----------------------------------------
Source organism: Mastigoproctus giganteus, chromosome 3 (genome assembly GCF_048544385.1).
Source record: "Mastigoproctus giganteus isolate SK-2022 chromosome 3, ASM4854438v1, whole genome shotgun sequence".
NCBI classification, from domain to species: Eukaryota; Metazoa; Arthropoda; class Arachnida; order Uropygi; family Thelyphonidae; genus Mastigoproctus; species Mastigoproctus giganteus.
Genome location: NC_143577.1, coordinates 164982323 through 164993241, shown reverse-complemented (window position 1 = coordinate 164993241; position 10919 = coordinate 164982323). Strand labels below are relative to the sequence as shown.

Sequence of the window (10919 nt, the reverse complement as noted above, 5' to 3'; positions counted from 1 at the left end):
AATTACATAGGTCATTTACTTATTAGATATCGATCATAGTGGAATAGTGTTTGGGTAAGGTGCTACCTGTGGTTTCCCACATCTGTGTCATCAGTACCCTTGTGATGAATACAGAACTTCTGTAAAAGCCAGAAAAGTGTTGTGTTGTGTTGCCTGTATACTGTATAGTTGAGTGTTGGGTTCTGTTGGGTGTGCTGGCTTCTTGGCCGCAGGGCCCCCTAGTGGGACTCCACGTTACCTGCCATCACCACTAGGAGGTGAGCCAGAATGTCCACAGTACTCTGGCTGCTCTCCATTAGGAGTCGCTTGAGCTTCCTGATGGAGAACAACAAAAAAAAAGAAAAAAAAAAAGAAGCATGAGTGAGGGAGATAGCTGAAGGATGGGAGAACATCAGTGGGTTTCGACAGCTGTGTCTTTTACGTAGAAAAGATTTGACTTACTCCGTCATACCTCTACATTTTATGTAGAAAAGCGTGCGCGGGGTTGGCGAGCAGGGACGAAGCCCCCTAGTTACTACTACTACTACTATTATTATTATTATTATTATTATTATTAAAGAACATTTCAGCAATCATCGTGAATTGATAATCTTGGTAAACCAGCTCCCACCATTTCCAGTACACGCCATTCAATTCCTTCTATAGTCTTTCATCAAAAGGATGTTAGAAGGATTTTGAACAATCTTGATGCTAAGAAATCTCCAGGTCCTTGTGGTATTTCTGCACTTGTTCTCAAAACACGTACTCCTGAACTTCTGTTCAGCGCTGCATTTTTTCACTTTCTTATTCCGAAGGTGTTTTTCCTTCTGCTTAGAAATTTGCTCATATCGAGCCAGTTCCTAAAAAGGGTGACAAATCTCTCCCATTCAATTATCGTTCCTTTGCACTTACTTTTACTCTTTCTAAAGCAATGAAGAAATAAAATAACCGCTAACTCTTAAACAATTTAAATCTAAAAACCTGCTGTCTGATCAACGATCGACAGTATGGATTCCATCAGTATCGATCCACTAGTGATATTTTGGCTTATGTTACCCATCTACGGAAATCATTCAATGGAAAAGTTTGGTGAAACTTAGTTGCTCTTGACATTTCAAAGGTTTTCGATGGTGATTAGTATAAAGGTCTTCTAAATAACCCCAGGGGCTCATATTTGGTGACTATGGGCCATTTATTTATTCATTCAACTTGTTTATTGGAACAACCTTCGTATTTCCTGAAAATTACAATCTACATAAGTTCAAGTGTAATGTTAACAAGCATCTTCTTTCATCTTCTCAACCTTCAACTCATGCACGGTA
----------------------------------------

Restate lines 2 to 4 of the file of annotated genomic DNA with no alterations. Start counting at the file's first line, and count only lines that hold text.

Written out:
Source record: "Mastigoproctus giganteus isolate SK-2022 chromosome 3, ASM4854438v1, whole genome shotgun sequence".
NCBI classification, from domain to species: Eukaryota; Metazoa; Arthropoda; class Arachnida; order Uropygi; family Thelyphonidae; genus Mastigoproctus; species Mastigoproctus giganteus.
Genome location: NC_143577.1, coordinates 164982323 through 164993241, shown reverse-complemented (window position 1 = coordinate 164993241; position 10919 = coordinate 164982323). Strand labels below are relative to the sequence as shown.